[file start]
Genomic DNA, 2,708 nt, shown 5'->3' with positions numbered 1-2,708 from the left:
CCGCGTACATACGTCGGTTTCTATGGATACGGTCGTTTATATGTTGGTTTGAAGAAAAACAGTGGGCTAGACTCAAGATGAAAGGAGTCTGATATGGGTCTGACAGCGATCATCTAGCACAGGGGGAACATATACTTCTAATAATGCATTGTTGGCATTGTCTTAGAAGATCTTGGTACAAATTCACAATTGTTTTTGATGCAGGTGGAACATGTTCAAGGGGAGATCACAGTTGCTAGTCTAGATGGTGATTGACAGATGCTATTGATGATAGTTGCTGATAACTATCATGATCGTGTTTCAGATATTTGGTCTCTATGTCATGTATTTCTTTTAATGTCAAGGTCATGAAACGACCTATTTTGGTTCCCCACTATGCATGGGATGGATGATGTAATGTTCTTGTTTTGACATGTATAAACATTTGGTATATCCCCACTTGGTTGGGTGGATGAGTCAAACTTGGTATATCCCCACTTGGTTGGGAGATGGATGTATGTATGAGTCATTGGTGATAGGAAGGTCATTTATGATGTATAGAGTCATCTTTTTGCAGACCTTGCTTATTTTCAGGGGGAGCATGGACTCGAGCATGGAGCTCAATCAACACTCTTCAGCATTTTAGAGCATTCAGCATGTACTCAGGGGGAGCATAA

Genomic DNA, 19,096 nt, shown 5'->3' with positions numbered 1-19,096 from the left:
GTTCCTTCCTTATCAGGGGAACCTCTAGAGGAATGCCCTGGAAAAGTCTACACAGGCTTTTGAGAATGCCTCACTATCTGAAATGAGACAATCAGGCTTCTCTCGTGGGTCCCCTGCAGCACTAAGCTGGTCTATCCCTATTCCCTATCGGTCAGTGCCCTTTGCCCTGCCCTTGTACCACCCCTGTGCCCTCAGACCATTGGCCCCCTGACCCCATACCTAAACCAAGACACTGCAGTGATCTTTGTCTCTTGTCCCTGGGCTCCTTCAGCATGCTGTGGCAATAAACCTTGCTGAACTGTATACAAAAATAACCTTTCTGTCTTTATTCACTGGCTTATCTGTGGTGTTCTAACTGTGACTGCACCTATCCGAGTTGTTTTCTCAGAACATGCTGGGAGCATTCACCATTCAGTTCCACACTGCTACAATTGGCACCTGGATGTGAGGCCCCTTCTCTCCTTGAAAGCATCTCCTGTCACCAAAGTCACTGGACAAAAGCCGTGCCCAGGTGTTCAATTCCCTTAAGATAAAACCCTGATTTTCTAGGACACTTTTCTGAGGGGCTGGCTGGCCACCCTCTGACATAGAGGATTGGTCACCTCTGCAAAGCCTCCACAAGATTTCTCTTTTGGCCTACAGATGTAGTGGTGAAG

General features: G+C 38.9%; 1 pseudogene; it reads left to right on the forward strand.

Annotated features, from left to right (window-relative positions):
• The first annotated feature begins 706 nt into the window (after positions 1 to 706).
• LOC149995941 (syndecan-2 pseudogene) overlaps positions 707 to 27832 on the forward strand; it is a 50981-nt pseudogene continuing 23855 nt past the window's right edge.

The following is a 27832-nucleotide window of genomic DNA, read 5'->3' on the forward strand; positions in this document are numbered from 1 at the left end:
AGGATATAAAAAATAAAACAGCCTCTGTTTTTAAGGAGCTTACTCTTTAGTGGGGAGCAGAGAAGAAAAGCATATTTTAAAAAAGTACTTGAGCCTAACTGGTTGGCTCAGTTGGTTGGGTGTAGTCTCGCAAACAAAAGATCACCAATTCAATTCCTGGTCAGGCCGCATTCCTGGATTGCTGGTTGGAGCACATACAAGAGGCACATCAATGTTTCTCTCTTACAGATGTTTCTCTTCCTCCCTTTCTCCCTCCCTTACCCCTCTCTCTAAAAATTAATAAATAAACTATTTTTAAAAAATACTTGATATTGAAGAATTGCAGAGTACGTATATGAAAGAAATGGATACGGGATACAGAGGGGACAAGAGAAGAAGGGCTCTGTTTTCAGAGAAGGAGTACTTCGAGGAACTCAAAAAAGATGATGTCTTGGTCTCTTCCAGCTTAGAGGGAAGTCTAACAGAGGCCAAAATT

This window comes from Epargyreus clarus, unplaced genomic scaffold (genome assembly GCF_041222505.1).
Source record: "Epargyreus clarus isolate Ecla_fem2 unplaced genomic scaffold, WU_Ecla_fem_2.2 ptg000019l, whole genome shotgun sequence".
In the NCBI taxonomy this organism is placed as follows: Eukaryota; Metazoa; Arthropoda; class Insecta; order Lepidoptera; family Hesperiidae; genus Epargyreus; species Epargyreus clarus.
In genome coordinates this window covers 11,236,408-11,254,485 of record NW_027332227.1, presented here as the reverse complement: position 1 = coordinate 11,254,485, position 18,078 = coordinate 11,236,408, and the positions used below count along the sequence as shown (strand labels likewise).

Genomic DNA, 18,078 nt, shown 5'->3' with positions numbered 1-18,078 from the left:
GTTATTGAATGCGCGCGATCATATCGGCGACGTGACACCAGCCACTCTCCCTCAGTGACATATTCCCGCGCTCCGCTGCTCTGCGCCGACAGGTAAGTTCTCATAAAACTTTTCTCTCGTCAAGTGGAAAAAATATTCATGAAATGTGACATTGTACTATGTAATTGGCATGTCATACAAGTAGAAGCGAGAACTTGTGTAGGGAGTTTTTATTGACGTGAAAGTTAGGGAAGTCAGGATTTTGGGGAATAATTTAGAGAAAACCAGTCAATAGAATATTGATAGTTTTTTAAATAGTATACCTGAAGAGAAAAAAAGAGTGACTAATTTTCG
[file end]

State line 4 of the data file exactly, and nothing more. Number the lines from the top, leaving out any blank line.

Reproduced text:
GTTCCTTCCTTATCAGGGGAACCTCTAGAGGAATGCCCTGGAAAAGTCTACACAGGCTTTTGAGAATGCCTCACTATCTGAAATGAGACAATCAGGCTTCTCTCGTGGGTCCCCTGCAGCACTAAGCTGGTCTATCCCTATTCCCTATCGGTCAGTGCCCTTTGCCCTGCCCTTGTACCACCCCTGTGCCCTCAGACCATTGGCCCCCTGACCCCATACCTAAACCAAGACACTGCAGTGATCTTTGTCTCTTGTCCCTGGGCTCCTTCAGCATGCTGTGGCAATAAACCTTGCTGAACTGTATACAAAAATAACCTTTCTGTCTTTATTCACTGGCTTATCTGTGGTGTTCTAACTGTGACTGCACCTATCCGAGTTGTTTTCTCAGAACATGCTGGGAGCATTCACCATTCAGTTCCACACTGCTACAATTGGCACCTGGATGTGAGGCCCCTTCTCTCCTTGAAAGCATCTCCTGTCACCAAAGTCACTGGACAAAAGCCGTGCCCAGGTGTTCAATTCCCTTAAGATAAAACCCTGATTTTCTAGGACACTTTTCTGAGGGGCTGGCTGGCCACCCTCTGACATAGAGGATTGGTCACCTCTGCAAAGCCTCCACAAGATTTCTCTTTTGGCCTACAGATGTAGTGGTGAAG